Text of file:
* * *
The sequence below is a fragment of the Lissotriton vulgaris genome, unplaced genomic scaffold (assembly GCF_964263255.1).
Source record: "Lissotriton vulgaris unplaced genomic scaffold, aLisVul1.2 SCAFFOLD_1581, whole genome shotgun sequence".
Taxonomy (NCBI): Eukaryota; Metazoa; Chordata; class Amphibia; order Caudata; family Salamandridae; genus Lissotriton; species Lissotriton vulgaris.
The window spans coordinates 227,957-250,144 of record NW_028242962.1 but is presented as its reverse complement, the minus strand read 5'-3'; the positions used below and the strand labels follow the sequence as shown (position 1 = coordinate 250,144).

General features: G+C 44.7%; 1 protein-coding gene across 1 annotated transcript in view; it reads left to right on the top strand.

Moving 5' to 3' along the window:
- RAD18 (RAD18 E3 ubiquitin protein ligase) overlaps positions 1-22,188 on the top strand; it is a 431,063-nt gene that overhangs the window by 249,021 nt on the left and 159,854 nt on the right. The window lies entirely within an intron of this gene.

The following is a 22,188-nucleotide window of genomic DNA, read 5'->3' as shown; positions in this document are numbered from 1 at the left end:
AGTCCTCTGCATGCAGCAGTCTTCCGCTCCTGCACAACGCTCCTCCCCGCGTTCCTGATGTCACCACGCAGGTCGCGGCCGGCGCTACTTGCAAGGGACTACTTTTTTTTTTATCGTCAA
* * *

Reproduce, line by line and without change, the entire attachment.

The sequence below is a fragment of the Lissotriton vulgaris genome, unplaced genomic scaffold (assembly GCF_964263255.1).
Source record: "Lissotriton vulgaris unplaced genomic scaffold, aLisVul1.2 SCAFFOLD_1581, whole genome shotgun sequence".
Taxonomy (NCBI): Eukaryota; Metazoa; Chordata; class Amphibia; order Caudata; family Salamandridae; genus Lissotriton; species Lissotriton vulgaris.
The window spans coordinates 227,957-250,144 of record NW_028242962.1 but is presented as its reverse complement, the minus strand read 5'-3'; the positions used below and the strand labels follow the sequence as shown (position 1 = coordinate 250,144).

General features: G+C 44.7%; 1 protein-coding gene across 1 annotated transcript in view; it reads left to right on the top strand.

Moving 5' to 3' along the window:
- RAD18 (RAD18 E3 ubiquitin protein ligase) overlaps positions 1-22,188 on the top strand; it is a 431,063-nt gene that overhangs the window by 249,021 nt on the left and 159,854 nt on the right. The window lies entirely within an intron of this gene.

The following is a 22,188-nucleotide window of genomic DNA, read 5'->3' as shown; positions in this document are numbered from 1 at the left end:
AGTCCTCTGCATGCAGCAGTCTTCCGCTCCTGCACAACGCTCCTCCCCGCGTTCCTGATGTCACCACGCAGGTCGCGGCCGGCGCTACTTGCAAGGGACTACTTTTTTTTTTATCGTCAA